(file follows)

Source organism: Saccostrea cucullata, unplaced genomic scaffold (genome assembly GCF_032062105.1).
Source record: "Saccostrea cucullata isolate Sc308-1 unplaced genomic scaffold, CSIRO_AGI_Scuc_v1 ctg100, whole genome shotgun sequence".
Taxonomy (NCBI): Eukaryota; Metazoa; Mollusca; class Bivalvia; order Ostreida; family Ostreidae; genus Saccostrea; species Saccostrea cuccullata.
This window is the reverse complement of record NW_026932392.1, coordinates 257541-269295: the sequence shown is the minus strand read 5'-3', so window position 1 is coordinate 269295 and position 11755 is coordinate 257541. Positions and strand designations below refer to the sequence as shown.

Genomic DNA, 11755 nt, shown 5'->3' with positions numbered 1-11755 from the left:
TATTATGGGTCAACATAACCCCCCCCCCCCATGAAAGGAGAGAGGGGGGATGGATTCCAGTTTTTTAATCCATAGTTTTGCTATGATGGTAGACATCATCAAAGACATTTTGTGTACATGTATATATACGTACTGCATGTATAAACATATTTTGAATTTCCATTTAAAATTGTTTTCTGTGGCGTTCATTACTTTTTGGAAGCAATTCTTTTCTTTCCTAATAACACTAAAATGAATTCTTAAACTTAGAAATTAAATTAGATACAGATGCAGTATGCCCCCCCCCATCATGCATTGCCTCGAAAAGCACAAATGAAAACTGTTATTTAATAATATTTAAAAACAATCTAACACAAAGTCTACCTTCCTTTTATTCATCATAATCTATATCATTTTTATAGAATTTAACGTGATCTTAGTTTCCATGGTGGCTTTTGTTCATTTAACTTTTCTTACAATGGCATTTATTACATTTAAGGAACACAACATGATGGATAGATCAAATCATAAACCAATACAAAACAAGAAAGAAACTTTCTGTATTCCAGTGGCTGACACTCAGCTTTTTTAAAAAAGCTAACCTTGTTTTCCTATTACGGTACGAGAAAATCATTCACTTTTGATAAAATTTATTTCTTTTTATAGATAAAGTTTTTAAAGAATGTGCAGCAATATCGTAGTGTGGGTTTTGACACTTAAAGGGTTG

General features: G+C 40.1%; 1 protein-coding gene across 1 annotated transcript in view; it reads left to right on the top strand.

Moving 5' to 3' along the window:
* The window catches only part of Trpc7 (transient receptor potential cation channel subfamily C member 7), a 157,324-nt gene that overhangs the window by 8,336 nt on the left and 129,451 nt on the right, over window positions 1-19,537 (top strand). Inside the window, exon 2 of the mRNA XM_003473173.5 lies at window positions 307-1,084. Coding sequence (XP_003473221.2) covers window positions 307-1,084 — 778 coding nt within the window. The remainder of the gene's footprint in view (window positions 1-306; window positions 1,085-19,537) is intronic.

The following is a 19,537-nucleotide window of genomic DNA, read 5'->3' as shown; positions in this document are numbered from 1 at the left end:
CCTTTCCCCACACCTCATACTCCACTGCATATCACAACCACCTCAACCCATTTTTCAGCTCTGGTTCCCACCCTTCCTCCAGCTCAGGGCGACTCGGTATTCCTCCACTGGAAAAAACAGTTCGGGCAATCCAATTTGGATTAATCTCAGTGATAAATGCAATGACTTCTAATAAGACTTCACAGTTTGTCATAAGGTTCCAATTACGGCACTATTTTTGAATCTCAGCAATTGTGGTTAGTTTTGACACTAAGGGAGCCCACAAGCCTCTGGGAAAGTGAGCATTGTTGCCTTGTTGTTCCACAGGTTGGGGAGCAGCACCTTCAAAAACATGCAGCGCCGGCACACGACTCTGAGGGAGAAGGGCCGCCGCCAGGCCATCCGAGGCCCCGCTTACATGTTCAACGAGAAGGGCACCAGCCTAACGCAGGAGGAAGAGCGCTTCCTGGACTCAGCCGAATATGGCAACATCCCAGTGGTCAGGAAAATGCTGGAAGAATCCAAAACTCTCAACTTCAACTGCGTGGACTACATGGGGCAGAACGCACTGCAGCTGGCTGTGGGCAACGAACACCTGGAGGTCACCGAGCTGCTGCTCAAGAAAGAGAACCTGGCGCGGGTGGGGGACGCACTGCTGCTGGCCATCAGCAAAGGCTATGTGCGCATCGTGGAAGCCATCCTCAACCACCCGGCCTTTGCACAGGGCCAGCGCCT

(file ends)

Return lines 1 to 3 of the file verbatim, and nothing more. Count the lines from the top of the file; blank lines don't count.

Source organism: Saccostrea cucullata, unplaced genomic scaffold (genome assembly GCF_032062105.1).
Source record: "Saccostrea cucullata isolate Sc308-1 unplaced genomic scaffold, CSIRO_AGI_Scuc_v1 ctg100, whole genome shotgun sequence".
Taxonomy (NCBI): Eukaryota; Metazoa; Mollusca; class Bivalvia; order Ostreida; family Ostreidae; genus Saccostrea; species Saccostrea cuccullata.